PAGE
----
|Numéro de publication||US5152795 A|
|Type de publication||Octroi|
|Numéro de demande||US 07/819,348|
|Date de publication||6 oct. 1992|
|Date de dépôt||9 janv. 1992|
|Date de priorité||25 avr. 1990|
|État de paiement des frais||Payé|
|Numéro de publication||07819348, 819348, US 5152795 A, US 5152795A, US-A-5152795, US5152795 A, US5152795A|
|Inventeurs||Piran Sioshansi, Richard W. Oliver|
|Cessionnaire d'origine||Spire Corporation|
|Exporter la citation||BiBTeX, EndNote, RefMan|
|Citations de brevets (8), Citations hors brevets (12), Référencé par (51), Classifications (26), Événements juridiques (5)|
|Liens externes: USPTO, Cession USPTO, Espacenet|
This is a continuation-in-part (C.I.P.) application of pending application Ser. No. 07/514,503 filed Apr. 15, 1990, of Piran Sioshansi and Richard Oliver, entitled "Surgical Implants and Method."
1. Field of the Invention
The present invention relates generally to surgical implants and, more particularly, to surgical implants of the modular type and formed of titanium and its alloys, and a process of improving their desirable characteristics by ion implanting the same.
2. The Prior Art
Titanium-based alloys have come to the fore of late in replacing cobalt-based alloys that had been traditionally used as surgical implants. A number of reasons are responsible for the switch to titanium-based alloys. These include: excellent tensile strength, high fatigue strength, low density, high corrosion resistance, substantial ductility, a low modulus of elasticity compatible with bone structure that facilitates good adhesion thereto and, most importantly, excellent biocompatibility. One questionable property of titanium-based alloys has proven to be their wear resistance. The wear performance of surgical implants made from titanium-based alloys already has been improved upon by ion implantation, in particular by implantation of carbon and nitrogen ions directly into the surface of the surgical implants. See "Ion Beam Modification of Materials for Industry," Thin Solid Films, 118 (1984) 61-71; "The Wear Behavior of Nitrogen-Implanted Metals," Metallurgical Transactions, A 15 (1984), 2221-2229; and "Wear improvement of surgical titanium alloys by ion implantation;" J. Vac. Sci. Tech.A3 (6) November/December 1985, 2670-2674. See also U.S. Pat. No. 4,693,760 granted on Sep. 15, 1987 to Piran Sioshansi, one of the co-inventors herein, and assigned to a common assignee, Spire Corporation of Bedford, Mass., the disclosure of which is incorporated herein by reference.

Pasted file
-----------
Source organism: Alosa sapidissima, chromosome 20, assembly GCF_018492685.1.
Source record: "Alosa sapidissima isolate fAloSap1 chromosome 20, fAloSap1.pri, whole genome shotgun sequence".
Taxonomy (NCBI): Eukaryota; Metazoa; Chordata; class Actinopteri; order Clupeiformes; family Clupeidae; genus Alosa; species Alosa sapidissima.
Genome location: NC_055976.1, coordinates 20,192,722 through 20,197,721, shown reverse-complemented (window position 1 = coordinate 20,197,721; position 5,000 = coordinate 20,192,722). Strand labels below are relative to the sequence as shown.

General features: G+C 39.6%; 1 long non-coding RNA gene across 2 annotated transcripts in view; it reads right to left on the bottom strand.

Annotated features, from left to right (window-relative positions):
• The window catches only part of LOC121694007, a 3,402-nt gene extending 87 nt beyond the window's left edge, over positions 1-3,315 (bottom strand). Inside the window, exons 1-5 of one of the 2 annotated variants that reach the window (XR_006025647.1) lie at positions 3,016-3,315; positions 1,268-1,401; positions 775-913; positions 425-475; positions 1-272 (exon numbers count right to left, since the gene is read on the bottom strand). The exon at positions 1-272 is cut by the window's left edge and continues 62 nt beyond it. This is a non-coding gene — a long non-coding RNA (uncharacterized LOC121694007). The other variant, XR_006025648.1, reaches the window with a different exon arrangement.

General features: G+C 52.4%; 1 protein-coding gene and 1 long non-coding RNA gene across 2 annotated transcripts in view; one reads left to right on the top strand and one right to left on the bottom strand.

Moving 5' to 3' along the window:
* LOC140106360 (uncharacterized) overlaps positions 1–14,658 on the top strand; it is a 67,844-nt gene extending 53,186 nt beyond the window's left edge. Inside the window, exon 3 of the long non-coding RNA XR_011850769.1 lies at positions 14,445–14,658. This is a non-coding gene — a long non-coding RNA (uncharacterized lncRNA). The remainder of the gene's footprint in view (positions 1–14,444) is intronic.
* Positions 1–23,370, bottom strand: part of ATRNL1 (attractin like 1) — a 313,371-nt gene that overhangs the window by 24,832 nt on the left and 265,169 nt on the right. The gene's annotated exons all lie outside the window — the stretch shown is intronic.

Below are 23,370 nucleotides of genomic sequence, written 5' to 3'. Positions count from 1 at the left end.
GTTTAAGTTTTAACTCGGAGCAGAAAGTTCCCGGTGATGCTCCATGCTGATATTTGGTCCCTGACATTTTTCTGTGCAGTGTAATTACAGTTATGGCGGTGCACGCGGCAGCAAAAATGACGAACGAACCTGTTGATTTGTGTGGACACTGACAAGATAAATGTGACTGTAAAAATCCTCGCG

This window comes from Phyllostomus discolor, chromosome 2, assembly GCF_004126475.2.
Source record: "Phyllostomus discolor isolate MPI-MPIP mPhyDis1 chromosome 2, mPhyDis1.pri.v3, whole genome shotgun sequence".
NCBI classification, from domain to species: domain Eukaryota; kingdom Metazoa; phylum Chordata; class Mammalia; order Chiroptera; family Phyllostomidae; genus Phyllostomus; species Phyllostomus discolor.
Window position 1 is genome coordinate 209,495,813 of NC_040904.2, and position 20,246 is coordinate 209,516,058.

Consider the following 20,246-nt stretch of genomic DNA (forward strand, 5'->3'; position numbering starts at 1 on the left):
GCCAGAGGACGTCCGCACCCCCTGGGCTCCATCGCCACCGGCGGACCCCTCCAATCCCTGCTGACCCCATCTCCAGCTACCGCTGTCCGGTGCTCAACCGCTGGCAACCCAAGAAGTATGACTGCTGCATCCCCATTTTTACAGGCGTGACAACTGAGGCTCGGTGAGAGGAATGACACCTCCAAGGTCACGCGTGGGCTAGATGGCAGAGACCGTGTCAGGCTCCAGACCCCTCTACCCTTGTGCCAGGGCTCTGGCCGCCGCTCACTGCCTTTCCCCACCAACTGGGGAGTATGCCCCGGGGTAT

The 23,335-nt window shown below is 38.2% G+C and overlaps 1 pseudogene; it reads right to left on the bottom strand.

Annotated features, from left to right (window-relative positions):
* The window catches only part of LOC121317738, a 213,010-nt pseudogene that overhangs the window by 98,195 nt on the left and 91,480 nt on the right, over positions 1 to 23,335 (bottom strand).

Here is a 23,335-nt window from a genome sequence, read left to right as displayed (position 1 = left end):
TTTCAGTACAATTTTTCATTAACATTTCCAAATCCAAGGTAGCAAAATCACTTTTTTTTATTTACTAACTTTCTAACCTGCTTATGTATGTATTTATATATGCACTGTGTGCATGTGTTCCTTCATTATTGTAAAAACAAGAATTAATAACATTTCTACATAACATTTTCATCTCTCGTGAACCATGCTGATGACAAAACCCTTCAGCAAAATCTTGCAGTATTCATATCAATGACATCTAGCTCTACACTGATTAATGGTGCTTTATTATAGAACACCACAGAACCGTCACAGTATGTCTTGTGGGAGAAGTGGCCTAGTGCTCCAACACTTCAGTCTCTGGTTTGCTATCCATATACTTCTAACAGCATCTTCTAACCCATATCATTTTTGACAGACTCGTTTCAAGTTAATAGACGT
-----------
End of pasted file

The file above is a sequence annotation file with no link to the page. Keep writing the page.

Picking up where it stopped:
Titanium and its alloys are thus the most widely used alloys for securing surgical and dental implants against bone. Initially, most if not all surgical implants were secured to bone using polymethylmethacrylate (PMMA) cement for such implant to be considered as properly secured in place. When using PMMA cement, there is very little if any movement of the implant and there is but minimal contact thereof with the adjacent bone structure. In implants that are loosened over time however, there develops a micromotion between the implant and the bone or between the implant and the cement interface. Once such micromotion i.e., vibration, has developed, blackened tissue has been observed in the affected area. Micromotion of course also is present in cementless fixation of implants. Cementless fixation relies on securing the implant in and to the surrounding bone structure with frictional contact, with or without the aid of auxiliary fixation devices implanted adjacent to and concurrently with the surgical implant. The observed blackened tissue is caused by fretting wear and abrasion of the titanium alloy against the surrounding bone structure. This fretting wear and resulting blackening of tissue is and remains a vexing problem in bone and dental surgery that must be addressed and hopefully solved if present day fixation methods for such implants are to receive favorable widespread acceptance.